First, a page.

"White and Pink Chrysanthemum" by Eric Rennie
To discover God in the smallest and most ordinary things, as well as
in its greatest, is to possess a rare and sublime faith.
— Jean-Pierre de Caussade
My world has gotten smaller as I’ve gotten older. This is not uncommon for people my age (I am in my mid-70s at this writing), but it can be a limiting factor if you are a landscape photographer. I am not likely to go trekking in the wild the days; then again, I never did. I was already pushing 60 when I became a serious photographer. Although I have made up for lost time in many ways, that has not included any globe-trotting expeditions. I am still able to get out and about. But there is only so far I want to go lugging heavy camera equipment. And after I took a bad fall while tramping out in the middle of nowhere, my wife made me promise not to venture too far from the beaten path.
My work these days is mostly been taken close to home; in fact, one of my long-standing projects is to find subjects within walking distance of my house. A few years back I began photographing wildflowers I found growing by the side of the road when I was out walking. In some cases, I have exhibited photographs of trees and flowers taken in my own yard.
My world has gotten smaller in more ways than one. I would bring back those wildflowers I picked by the side of the road and photograph them in a darkened room under an intense white light. I would use a macro lens, which allows me to get in very close. The result sometimes is a single blossom that fills the entire frame of a picture. I take my inspiration from Georgia O’Keefe, who explained that she painted flowers big because it was the only way she could get people to pay attention to them.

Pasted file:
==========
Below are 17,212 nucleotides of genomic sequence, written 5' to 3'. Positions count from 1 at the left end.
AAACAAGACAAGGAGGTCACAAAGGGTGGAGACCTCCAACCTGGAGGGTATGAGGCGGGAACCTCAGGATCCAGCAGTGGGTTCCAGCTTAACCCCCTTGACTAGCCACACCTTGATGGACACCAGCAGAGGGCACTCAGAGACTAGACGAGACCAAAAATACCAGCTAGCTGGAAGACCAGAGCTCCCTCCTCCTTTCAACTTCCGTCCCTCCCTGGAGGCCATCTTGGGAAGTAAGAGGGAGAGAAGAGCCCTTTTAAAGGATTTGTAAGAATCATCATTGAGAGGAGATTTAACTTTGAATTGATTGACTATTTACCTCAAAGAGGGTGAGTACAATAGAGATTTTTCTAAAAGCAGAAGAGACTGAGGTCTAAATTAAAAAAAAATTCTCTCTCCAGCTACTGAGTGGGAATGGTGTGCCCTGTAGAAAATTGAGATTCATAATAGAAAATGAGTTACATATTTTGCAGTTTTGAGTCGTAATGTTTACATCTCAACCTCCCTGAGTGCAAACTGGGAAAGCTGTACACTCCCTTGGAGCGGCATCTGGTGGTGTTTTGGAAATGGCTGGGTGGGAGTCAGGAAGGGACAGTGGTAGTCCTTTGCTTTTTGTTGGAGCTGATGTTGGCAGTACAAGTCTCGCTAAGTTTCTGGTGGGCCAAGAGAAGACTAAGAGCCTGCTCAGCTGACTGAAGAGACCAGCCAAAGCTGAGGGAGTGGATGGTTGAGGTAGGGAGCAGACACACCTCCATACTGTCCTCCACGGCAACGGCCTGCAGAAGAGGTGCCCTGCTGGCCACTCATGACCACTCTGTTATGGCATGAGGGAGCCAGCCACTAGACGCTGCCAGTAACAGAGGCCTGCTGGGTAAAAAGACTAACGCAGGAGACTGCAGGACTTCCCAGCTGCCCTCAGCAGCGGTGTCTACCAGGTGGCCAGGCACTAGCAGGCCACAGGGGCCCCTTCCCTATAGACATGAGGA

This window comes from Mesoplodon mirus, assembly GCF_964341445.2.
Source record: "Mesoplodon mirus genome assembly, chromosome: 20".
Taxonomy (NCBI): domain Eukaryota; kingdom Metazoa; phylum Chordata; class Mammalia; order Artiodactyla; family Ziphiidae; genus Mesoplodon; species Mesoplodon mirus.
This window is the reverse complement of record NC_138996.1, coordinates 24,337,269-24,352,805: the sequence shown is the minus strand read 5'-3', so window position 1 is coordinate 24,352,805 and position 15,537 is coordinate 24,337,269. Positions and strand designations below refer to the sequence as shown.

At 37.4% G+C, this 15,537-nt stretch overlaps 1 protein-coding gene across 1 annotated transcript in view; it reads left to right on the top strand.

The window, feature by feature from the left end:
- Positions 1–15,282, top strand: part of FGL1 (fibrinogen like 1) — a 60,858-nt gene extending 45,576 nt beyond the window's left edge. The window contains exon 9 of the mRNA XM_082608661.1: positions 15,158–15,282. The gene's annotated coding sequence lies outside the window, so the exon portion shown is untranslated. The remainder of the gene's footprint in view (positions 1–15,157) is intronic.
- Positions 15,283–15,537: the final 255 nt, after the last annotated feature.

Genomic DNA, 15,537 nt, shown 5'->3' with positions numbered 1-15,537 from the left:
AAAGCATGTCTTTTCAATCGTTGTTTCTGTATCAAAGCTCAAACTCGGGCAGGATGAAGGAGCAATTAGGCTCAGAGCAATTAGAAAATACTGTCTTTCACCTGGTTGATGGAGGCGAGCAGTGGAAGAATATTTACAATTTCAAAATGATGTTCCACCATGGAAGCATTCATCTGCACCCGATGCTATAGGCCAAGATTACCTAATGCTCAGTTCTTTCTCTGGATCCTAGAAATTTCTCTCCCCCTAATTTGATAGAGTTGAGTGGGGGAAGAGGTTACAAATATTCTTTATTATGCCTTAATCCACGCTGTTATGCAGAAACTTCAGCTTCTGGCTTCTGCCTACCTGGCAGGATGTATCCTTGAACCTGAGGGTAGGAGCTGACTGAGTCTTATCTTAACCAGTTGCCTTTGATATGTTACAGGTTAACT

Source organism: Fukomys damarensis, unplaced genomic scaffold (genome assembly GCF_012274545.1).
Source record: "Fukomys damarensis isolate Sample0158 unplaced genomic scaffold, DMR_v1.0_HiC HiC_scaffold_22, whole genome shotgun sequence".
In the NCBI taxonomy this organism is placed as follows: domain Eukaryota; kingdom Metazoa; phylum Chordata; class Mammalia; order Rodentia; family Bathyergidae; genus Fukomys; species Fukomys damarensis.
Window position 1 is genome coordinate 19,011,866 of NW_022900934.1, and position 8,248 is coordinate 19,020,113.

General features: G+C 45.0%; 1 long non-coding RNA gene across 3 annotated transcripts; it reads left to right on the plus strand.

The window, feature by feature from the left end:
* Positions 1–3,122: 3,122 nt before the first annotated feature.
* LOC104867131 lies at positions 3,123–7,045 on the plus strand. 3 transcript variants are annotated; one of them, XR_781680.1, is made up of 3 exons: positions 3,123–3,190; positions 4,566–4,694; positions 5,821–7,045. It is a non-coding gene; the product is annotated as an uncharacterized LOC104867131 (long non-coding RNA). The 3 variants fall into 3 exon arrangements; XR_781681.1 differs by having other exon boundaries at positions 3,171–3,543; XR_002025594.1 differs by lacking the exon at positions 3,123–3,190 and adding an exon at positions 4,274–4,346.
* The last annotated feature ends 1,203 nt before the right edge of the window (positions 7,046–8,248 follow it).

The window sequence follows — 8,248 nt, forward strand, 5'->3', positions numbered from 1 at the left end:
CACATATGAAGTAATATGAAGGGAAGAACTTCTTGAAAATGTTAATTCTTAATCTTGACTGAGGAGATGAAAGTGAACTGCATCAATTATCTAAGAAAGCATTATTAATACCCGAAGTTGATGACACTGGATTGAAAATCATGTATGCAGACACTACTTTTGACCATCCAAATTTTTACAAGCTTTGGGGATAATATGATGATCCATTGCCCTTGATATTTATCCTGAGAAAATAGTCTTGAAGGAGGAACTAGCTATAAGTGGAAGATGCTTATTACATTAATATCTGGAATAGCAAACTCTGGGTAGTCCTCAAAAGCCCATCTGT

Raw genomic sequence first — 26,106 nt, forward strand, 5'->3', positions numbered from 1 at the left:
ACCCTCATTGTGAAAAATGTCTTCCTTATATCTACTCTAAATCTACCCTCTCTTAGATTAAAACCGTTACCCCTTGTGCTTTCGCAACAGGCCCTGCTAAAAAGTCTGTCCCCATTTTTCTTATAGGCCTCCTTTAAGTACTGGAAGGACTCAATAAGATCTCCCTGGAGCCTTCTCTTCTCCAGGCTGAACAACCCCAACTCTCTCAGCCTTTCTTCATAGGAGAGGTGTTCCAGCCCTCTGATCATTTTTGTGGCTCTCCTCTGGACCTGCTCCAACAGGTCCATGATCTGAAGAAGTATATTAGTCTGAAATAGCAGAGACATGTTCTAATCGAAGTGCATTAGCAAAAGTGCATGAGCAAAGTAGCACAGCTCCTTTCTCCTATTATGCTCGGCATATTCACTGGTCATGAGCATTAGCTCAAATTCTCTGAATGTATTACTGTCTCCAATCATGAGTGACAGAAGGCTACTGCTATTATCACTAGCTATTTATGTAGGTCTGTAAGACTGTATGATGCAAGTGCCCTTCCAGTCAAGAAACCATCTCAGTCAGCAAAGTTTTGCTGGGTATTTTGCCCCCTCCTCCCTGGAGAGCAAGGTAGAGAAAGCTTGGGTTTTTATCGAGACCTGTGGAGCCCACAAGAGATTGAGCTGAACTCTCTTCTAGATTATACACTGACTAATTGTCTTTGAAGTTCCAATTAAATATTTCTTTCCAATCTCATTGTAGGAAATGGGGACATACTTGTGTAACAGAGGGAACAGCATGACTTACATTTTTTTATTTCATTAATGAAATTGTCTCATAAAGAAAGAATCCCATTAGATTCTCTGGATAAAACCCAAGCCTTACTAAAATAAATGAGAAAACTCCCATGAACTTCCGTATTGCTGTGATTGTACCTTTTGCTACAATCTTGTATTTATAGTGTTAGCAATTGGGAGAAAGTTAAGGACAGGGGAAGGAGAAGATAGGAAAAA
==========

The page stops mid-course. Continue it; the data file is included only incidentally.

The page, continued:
The largest-grossing sci-fi movie in the 1950s was called The Incredible Shrinking Man, based on a novel by Richard Matheson, who also wrote episodes of the original Twilight Zone on TV. The protagonist is a man who is exposed to a strange green mist that causes him slowly to get smaller — much smaller. As he shrinks, the objects and creatures in his house grow proportionately larger and more menacing. He is threatened by a household cat now many times his size and fends off a black widow spider with a sewing needle. His house becomes his prison until he is so small he can pass through the wire mesh of a window screen.
My macro lens allows me to photograph ordinary objects as they might have appeared to the Incredible Shrinking Man when he was only inches tall. These lenses do not reveal anything that is not plainly visible to the naked eye. But they enable you to hover right next to your subject, like a bee buzzing around a flower, making it impossible to ignore what appears in your viewfinder. You quickly discover you have gained a window into a whole other world nestled inside the one we usually take for granted. Even at its most granular level, the world that God made is beautiful — not just here and there but seemingly everywhere you look. God is indeed in the details.
Why do we take it for granted? I’m reminded of Emily, the young woman in Thornton Wilder’s play, Our Town, who has died in childbirth and is allowed to return to her former life for a day. She is dismayed at how distracted everyone seems. "Oh, earth, you're too wonderful for anybody to realize,” she laments. “Do any human beings ever realize life while they live it?" No, for the most part we do not, and there are sound reasons for this. In evolutionary terms, we risk our survival if we ignore the pressing business of survival in order to stop and smell the flowers — or photograph them, as the case may be. And so our minds are always looking down the road to where the next meal is coming from or where a predator might be lurking or where we might find a mate. Like Emily, we discover too late that people have become so distracted by the humdrum of everyday life they can no longer see what is staring them in the face.
In the 8th-century BCE, an Israelite prophet named Isaiah had a vision of God seated on his throne. with seraphs (angels) chanting, "Holy, holy, holy is the Lord of hosts; the whole earth is full of his glory.” Listen to what those seraphs had to say: the whole world is full of his glory. We assume that some beatific vision is required to see God’s glory in the world. But those angels hovering around God’s throne were merely stating facts. They revealed nothing that is not plainly visible by the ordinary light of day. We just have to pay attention.